Pratap Sarangi, New Minister, Led Bajrang Dal When Graham Staines Was Burnt Alive With His Sons

CHEQUERED PAST…Pratap Sarangi, new minister in Narendra Modi’s government, headed Bajrang Dal in Orissa when Christian missionary Graham Staines was burnt alive with his two children by Bajrang Dal leader Dara Singh in Orissa. Image credit: Twitter

Caravan News

NEW DELHI – When Prime Minister Narendra Modi’s new cabinet was sworn-in on Thursday, the loudest applause and cheers were reserved for a little-known, frail-looking man from Orissa, now Odisha, called Pratap Chandra Sarangi. 

The 64-year old Sarangi had been virtually unknown outside Orissa, until he became a so-called social media hero this week with many BJP supporters cheering for his rags-to-riches political success and extraordinary story as BJP’s new Member of Parliament from Balasore in Orissa. However, belying his newfound social media celebrity, Sarangi has a controversial and divisive past. As a BBC report a day later pointed out, “Sarangi was the leader of the Bajrang Dal when a Hindu mob brutally killed Australian Christian missionary Graham Staines and his two children in 1999.” Indeed, Staines and his two children were burnt alive by Sarangi’s close aide and associate Dara Singh in their jeep, sending shockwaves across the world, including the West.

While everyone including the Christians saw the Bajrang Dal and Dara Singh as responsible for the horrific killings, an official inquiry incredibly found no evidence that any one group had been behind the attack. After a lengthy trial, Dara Singh and 12 others were convicted in 2003. But the high court in Orissa commuted a death sentence for Singh two years later.

It also freed 11 others who were given life terms in prison, suggesting there was not “enough evidence” to support their convictions.

Pratap Sarani has been hailed on social media by BJP supporters for his humble origins. Image credit: Biswaranjan Mishra/BBC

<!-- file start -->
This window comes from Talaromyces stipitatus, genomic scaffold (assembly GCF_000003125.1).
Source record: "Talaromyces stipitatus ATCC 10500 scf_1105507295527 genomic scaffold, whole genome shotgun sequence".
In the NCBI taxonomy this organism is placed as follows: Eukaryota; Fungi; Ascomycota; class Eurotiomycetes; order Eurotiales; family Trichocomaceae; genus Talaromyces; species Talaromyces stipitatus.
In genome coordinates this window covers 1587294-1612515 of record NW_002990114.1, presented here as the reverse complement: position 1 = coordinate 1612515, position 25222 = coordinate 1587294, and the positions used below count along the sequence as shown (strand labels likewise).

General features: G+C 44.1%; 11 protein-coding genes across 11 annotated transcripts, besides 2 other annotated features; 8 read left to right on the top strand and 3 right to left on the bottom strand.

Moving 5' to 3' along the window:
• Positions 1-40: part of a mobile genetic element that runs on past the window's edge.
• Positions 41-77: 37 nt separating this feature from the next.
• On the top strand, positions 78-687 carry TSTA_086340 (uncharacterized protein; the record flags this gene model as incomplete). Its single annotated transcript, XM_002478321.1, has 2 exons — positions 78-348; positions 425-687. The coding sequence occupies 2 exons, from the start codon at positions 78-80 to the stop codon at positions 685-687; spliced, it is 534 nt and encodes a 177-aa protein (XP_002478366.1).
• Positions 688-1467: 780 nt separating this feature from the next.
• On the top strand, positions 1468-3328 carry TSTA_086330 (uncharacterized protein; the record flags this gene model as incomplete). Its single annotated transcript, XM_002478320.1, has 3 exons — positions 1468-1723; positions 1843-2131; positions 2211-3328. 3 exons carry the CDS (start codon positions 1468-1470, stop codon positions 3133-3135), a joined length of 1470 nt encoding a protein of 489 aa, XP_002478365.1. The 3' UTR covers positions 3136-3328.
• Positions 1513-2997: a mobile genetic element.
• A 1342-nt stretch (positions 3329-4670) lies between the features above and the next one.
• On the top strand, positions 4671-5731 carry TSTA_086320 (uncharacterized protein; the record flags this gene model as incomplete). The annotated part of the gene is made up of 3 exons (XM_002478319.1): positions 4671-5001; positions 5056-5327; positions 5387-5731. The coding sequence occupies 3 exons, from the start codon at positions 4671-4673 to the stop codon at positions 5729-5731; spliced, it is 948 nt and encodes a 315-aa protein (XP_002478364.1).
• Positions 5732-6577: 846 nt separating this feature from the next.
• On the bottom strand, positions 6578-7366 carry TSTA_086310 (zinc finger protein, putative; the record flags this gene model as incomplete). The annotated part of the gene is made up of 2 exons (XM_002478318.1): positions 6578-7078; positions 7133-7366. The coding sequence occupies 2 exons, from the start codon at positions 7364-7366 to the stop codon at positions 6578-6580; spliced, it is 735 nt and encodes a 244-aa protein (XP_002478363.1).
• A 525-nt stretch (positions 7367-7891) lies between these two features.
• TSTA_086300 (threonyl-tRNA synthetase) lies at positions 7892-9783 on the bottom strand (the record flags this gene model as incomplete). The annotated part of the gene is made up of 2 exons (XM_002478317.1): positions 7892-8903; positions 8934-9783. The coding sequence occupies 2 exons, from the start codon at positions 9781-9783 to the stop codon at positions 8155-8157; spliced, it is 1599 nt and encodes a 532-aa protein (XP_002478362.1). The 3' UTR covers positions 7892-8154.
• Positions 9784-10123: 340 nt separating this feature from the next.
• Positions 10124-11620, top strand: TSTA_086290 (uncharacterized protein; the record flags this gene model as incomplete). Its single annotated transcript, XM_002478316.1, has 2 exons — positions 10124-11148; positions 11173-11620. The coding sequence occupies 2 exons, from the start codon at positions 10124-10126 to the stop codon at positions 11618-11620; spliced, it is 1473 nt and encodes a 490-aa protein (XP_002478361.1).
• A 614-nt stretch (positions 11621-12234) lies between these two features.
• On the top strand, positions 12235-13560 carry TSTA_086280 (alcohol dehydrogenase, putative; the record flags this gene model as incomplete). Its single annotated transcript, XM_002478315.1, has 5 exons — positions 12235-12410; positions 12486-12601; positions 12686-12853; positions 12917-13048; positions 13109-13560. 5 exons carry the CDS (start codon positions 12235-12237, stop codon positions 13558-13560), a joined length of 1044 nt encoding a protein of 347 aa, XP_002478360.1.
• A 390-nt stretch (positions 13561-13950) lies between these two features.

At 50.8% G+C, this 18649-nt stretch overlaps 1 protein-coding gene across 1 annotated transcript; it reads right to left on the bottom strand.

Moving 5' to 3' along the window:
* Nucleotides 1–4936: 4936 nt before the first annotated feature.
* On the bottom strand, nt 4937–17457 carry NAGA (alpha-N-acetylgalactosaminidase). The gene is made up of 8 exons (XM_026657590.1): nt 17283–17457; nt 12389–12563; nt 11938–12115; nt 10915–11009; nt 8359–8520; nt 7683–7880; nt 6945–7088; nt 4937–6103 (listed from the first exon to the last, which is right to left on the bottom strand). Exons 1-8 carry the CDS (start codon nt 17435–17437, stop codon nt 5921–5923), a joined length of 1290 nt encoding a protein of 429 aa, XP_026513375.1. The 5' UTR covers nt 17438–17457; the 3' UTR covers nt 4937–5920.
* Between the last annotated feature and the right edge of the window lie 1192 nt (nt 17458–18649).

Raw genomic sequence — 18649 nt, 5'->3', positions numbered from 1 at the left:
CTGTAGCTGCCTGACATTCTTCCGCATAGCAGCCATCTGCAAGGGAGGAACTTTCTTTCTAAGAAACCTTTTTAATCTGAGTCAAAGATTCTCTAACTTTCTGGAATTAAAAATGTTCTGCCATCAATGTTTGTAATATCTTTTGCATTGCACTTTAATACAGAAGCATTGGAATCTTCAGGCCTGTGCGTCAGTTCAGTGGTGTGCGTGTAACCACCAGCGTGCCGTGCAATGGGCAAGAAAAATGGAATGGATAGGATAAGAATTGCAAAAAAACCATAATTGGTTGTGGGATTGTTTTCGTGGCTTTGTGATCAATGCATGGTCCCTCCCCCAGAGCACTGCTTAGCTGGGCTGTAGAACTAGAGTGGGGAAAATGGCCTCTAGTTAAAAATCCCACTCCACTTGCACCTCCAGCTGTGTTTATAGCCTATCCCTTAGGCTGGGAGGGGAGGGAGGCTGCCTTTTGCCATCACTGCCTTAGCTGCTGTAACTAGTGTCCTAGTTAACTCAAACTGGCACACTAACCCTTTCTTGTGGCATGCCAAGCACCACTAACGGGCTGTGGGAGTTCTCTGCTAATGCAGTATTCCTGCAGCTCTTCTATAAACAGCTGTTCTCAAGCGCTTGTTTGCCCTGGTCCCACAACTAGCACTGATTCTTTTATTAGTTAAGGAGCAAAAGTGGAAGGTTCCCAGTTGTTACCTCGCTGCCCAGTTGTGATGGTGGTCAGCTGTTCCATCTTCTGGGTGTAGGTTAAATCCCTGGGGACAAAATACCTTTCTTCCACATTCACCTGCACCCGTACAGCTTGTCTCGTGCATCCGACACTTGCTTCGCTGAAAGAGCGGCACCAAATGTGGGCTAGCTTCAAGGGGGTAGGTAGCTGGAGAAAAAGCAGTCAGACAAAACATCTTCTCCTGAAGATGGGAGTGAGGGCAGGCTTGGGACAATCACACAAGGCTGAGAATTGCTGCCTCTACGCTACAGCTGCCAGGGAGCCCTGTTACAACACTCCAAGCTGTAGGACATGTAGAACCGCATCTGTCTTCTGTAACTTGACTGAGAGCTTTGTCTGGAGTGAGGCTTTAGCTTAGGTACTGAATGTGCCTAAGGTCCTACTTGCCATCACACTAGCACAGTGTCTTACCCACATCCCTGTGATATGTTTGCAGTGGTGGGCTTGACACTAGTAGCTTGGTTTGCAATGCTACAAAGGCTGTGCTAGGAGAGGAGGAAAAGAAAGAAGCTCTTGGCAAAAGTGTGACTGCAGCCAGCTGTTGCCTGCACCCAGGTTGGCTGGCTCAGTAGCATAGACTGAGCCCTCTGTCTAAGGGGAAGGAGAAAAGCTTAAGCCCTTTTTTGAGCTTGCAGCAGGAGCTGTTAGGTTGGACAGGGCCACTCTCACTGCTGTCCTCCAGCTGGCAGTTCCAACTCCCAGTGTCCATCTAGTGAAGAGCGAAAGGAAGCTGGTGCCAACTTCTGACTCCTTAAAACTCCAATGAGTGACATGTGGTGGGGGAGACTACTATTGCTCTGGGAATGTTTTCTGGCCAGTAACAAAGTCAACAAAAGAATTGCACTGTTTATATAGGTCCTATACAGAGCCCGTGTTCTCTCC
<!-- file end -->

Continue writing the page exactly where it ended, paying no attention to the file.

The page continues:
BBC quoted Orissa-based journalist Sandeep Sahu as saying that “Mr Sarangi has given several interviews, including to him, in which he spoke passionately against what he called the “evil designs” of Christian missionaries who are “bent on converting the whole of India”.

Sahu said that while Sarangi had condemned the deaths of the two children in the attack on the Staines, he held fast to his views against conversions activities being carried out by Christian missionaries like Staines.

Sarangi, now a federal minister in the government led by Modi, was himself also arrested on charges of rioting, arson, assault and damaging government property after a 2002 attack on the Orissa state assembly by Hindu rightwing groups, including the Bajrang Dal.

However, as BBC notes, it is not that reputation which has taken centre-stage on social media, but pictures of his austere lifestyle.

“Mr Sarangi is known for preferring to cycle through his constituency, moving from village to village to meet voters. In the state capital, Bhubaneswar, he would often be seen walking or cycling to attend sessions at the state assembly, having a bite to eat at a modest roadside restaurant or waiting for a train at the railway platform,” Sahu told BBC.

Pratap Sarangi being administered oath of office by Indian President on Thursday, May 30. c. Getty Images

When he defeated two much richer, powerful opponents in the recently concluded general elections, it was hailed as a David v Goliath battle.

As he took oath on Thursday, his constituency burst into celebrations, with supporters setting off firecrackers and distributing sweets. Some people are even calling him “Orissa’s Modi” – a reference to the prime minister’s humble beginnings.



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